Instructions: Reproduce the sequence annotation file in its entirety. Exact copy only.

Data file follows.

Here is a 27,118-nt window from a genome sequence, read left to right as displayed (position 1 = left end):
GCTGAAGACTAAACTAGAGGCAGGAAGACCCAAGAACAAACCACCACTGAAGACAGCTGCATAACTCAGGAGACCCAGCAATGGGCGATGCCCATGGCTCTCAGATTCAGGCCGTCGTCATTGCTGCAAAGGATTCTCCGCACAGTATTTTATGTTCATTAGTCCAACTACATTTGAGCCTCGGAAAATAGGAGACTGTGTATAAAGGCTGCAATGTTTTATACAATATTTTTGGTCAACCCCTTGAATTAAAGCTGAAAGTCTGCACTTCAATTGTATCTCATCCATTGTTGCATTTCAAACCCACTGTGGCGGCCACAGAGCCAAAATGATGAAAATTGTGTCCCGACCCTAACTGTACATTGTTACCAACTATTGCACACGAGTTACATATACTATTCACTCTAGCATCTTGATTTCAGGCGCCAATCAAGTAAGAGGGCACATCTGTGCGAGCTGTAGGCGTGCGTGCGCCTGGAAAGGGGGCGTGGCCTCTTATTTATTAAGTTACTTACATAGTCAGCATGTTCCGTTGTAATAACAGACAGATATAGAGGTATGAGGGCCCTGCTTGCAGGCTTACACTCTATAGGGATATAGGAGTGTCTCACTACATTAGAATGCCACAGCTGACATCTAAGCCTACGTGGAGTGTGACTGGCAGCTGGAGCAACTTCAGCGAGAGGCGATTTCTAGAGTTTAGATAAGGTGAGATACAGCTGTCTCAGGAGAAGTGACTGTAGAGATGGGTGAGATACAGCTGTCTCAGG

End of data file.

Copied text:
Here is a 27,118-nt window from a genome sequence, read left to right as displayed (position 1 = left end):
GCTGAAGACTAAACTAGAGGCAGGAAGACCCAAGAACAAACCACCACTGAAGACAGCTGCATAACTCAGGAGACCCAGCAATGGGCGATGCCCATGGCTCTCAGATTCAGGCCGTCGTCATTGCTGCAAAGGATTCTCCGCACAGTATTTTATGTTCATTAGTCCAACTACATTTGAGCCTCGGAAAATAGGAGACTGTGTATAAAGGCTGCAATGTTTTATACAATATTTTTGGTCAACCCCTTGAATTAAAGCTGAAAGTCTGCACTTCAATTGTATCTCATCCATTGTTGCATTTCAAACCCACTGTGGCGGCCACAGAGCCAAAATGATGAAAATTGTGTCCCGACCCTAACTGTACATTGTTACCAACTATTGCACACGAGTTACATATACTATTCACTCTAGCATCTTGATTTCAGGCGCCAATCAAGTAAGAGGGCACATCTGTGCGAGCTGTAGGCGTGCGTGCGCCTGGAAAGGGGGCGTGGCCTCTTATTTATTAAGTTACTTACATAGTCAGCATGTTCCGTTGTAATAACAGACAGATATAGAGGTATGAGGGCCCTGCTTGCAGGCTTACACTCTATAGGGATATAGGAGTGTCTCACTACATTAGAATGCCACAGCTGACATCTAAGCCTACGTGGAGTGTGACTGGCAGCTGGAGCAACTTCAGCGAGAGGCGATTTCTAGAGTTTAGATAAGGTGAGATACAGCTGTCTCAGGAGAAGTGACTGTAGAGATGGGTGAGATACAGCTGTCTCAGG